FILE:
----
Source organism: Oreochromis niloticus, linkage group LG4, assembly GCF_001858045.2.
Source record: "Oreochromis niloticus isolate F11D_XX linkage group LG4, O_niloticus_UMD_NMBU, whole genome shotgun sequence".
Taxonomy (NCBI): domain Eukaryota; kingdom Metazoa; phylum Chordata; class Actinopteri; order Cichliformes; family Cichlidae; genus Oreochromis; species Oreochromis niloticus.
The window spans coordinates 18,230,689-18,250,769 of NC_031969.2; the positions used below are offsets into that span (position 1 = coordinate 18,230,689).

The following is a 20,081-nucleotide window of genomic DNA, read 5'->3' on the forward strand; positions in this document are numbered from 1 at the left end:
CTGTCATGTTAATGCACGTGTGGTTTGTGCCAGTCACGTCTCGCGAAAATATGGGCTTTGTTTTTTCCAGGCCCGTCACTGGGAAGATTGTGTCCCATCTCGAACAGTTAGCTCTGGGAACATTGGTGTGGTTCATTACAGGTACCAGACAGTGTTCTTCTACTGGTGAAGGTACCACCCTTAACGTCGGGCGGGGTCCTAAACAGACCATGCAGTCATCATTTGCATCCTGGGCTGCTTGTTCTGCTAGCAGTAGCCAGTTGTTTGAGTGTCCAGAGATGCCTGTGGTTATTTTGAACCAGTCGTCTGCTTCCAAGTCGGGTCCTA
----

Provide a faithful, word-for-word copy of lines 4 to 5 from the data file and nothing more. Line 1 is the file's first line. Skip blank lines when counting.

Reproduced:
The window spans coordinates 18,230,689-18,250,769 of NC_031969.2; the positions used below are offsets into that span (position 1 = coordinate 18,230,689).

The following is a 20,081-nucleotide window of genomic DNA, read 5'->3' on the forward strand; positions in this document are numbered from 1 at the left end: